Re-Upping On Humans
In this light, it's important to remember that, while robots may be taking work from us, they aren't our enemies. We agree with the 2016 report from the president's office that starts with the premise that investing in and developing AI is something that we, as a society, need to do. But the report also suggests that we need to educate and train Americans for the jobs of the future--and help those who have been left behind in the transition. As the report notes, empowering workers would ensure broadly shared growth.
Along these lines, Bill Gates has argued for a "robot tax," saying he thinks that governments should levy companies' use of them as a way to fund other types of employment. In a February interview with business-news website Quartz, Mr. Gates said that such a tax could help finance jobs for which humans are particularly well suited, such as assisting with elderly care or working with kids in schools. The piece quoted Mr. Gates as saying: "Right now, the human worker who does, say, $50,000 worth of work in a factory, that income is taxed and you get income tax, Social Security tax, all those things. If a robot comes in to do the same thing, you'd think that we'd tax the robot at a similar level."
Setting aside the manner in which it would be financed, S&P Global agrees that re-education is the key factor to consider. Given many businesses complain that they can't find workers with the skills they need in this new economy, they would likely agree.
Still the central question is: Can American workers keep up with the pace of change? And can we afford not to offer reeducation and training to the workforce if we want to see sustainable economic growth?
Retraining seasoned workers with the tools they need in a new automated society would keep them--and their experience--in the jobs market. That means their knowledge of their businesses wouldn't be lost to the next generation, as they could train the younger workers. Naturally, they'd also be making an income to help themselves and their families. The increased economic activity would also mean more tax revenue for Uncle Sam, which would help pay for retirement benefits as the baby boomers leave the workforce.
America, Back To School
The U.S. has been through this transition before--and not so long ago. Roughly half a century ago, from 1960-1965, the U.S. workforce gained a year of education, surpassing the period from 1950-1980, when Americans gained an average of about eight months of education every five years. And in the early part of the 20th century, when automation of the U.S. farm left many out-of-work farm hands migrating to cities, agriculture states were the first to institute universal public high school education to prepare for the future. The G.I. bill at the end of War War II turned many a war veteran into a college graduate.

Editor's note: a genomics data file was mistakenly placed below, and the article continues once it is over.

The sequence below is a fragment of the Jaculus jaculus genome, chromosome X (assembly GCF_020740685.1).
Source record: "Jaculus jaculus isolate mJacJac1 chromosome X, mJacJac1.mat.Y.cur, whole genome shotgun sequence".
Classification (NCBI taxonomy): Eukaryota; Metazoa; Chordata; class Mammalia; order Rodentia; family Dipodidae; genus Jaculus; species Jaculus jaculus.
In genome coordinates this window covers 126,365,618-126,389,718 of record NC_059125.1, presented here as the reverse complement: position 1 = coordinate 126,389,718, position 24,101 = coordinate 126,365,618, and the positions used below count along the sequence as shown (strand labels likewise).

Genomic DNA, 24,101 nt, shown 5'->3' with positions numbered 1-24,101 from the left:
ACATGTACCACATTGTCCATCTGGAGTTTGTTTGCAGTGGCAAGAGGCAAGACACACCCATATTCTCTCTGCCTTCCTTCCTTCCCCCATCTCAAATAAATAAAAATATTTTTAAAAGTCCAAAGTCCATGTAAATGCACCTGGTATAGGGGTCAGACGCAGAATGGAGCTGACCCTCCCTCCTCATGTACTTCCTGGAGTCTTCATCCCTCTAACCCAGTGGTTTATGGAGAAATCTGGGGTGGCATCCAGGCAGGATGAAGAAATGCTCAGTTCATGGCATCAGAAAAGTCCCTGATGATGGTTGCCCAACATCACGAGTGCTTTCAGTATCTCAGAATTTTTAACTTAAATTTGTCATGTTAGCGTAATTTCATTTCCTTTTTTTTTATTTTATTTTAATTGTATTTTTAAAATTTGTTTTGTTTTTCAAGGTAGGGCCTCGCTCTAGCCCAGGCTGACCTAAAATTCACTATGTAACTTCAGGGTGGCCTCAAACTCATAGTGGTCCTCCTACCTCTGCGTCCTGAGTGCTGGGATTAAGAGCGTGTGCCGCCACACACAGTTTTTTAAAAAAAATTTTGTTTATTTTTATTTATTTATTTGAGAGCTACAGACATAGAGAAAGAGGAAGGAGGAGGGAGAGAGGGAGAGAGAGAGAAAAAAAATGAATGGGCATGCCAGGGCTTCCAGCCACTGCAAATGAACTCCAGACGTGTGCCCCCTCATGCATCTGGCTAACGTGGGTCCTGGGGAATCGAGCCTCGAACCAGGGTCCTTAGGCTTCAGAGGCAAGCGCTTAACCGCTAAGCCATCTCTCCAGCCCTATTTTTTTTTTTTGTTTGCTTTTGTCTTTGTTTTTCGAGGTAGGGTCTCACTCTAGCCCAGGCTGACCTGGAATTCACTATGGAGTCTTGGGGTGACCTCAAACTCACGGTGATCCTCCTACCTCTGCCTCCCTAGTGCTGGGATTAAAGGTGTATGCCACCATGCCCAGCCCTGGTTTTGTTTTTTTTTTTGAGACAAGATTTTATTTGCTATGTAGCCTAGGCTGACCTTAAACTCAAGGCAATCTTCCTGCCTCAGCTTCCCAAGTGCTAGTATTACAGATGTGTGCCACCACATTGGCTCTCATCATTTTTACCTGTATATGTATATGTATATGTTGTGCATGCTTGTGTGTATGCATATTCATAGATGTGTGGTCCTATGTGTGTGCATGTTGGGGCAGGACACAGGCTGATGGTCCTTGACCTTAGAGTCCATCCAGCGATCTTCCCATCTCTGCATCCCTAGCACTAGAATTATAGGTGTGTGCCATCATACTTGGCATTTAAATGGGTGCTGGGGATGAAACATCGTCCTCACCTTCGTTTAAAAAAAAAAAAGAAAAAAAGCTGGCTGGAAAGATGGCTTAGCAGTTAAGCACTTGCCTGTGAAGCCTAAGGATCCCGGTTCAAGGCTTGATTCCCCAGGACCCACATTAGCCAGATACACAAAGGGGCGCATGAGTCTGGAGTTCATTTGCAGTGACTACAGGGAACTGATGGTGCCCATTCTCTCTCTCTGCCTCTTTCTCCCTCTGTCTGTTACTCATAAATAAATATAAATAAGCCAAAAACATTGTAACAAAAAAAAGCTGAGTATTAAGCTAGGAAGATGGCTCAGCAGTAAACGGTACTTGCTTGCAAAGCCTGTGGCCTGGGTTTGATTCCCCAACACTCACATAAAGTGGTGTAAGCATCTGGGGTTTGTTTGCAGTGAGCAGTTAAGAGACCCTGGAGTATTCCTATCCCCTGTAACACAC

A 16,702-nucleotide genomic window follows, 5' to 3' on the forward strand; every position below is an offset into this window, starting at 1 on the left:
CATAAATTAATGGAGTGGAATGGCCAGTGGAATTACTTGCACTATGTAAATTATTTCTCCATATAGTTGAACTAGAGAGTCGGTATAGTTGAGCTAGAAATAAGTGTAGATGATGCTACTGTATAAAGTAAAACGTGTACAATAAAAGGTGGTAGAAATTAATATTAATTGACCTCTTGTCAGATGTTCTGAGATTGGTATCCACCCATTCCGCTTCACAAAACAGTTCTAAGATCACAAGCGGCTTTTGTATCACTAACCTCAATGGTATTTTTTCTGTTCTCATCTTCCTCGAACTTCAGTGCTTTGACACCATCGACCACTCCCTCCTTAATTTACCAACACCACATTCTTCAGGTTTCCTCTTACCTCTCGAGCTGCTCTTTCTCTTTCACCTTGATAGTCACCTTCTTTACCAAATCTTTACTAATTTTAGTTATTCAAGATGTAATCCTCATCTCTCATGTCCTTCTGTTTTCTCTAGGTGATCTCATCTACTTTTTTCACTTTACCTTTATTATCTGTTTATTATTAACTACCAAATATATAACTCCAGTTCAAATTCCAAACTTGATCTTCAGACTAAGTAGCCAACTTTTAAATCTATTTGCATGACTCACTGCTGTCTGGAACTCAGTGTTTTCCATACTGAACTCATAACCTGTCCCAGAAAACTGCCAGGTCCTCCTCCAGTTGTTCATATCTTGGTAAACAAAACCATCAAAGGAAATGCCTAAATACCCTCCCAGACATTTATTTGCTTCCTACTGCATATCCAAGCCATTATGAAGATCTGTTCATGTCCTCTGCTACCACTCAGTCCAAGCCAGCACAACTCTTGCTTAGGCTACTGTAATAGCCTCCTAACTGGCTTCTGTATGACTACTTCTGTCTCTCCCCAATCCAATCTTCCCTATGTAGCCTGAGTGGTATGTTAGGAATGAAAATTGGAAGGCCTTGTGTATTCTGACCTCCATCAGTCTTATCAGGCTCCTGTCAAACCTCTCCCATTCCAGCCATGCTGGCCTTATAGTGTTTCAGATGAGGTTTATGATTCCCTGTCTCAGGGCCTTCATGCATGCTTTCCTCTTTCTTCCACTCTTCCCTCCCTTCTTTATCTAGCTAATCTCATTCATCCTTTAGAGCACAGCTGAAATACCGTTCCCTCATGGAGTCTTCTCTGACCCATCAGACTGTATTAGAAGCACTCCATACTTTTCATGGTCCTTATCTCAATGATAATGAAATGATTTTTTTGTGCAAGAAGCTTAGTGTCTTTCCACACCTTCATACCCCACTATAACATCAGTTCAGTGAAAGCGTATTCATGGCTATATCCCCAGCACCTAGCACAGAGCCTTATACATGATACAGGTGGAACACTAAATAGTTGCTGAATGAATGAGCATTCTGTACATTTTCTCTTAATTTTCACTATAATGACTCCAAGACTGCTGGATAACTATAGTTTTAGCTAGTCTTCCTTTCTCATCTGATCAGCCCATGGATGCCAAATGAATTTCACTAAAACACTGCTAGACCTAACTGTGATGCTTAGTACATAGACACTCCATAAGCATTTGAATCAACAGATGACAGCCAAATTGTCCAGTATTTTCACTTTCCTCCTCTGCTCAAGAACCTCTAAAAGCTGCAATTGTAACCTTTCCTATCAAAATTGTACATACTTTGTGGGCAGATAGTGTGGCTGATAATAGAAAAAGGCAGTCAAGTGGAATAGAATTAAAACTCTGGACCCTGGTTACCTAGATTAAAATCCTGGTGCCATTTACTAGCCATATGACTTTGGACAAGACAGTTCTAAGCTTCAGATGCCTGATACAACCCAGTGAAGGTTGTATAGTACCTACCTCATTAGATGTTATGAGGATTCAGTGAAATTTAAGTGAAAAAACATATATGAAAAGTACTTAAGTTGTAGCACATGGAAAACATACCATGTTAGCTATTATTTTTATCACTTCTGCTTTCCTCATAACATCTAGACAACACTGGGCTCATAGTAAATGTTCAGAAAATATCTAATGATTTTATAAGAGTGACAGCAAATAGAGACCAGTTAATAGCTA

In fact, our research shows that, if the U.S. were to add another year of education to the American workforce, GDP would likely be $325 billion, or an aggregate 1.8%, higher in five years than in our baseline forecast (see chart 7). During the five-year period, labor productivity growth would be up by 0.2 percentage points on average than in our baseline case. While our scenario doesn't specify by type of education, targeting an area such as the gap between technological change and worker skills may have even more immediate productivity gains.
In our hypothetical scenario, this translates to about 755,000 more jobs in the next five years in the economy. Higher capacity for growth in both labor and products markets together add more room for more cyclical growth, as well as higher rate of growth in the economy, and also provide more breathing room for government balances as the federal deficit would be $92 billion narrower or, as a percent of GDP, 0.4 percentage points lower (3.67% versus 4.04%). This is a meaningful boost to the overall macroeconomic conditions of the economy, considering the recovery that has been dogged by hysteresis (a persistently weak growth environment compared with previous cycles) during the present business cycle.
Historically, data at the state level support these results. A clear and strong correlation exists between the education of a state's workforce and median wages, with better-educated individuals more likely to participate in the job market and earn higher wages and less likely to be unemployed. Nationally, the unemployment rate for people 25 years and older with a college degree was 2.4% in April 2017--one-third of the unemployment rate for those with less than a high-school degree. According to our research, education is an investment in the health and livelihood of future generations, with greater parent education positively correlated to a child's health, cognitive abilities, academic achievement, and future economic opportunities (see "How Increasing Income Inequality Is Dampening U.S. Economic Growth, And Possible Ways To Change The Tide," published Aug. 5, 2014).
Evidence indicates that a well-educated U.S. workforce is not only good for today's workers and their children but also for the economy's potential long-term growth rate and government balance sheets--what do we need to do to reach these levels?
We'd argue that a degree in a STEM (science, technology, engineering, and math) field is often not necessary to bring many workers up to speed. Instead, simply increasing technological literacy could be the ticket to bring back workers displaced by automation. It's also easy to assume that a more tech-savvy employee--albeit with less industry experience--would do the trick. But that ignores the years of industry experience a seasoned employee brings to a firm--even when that worker is technologically challenged.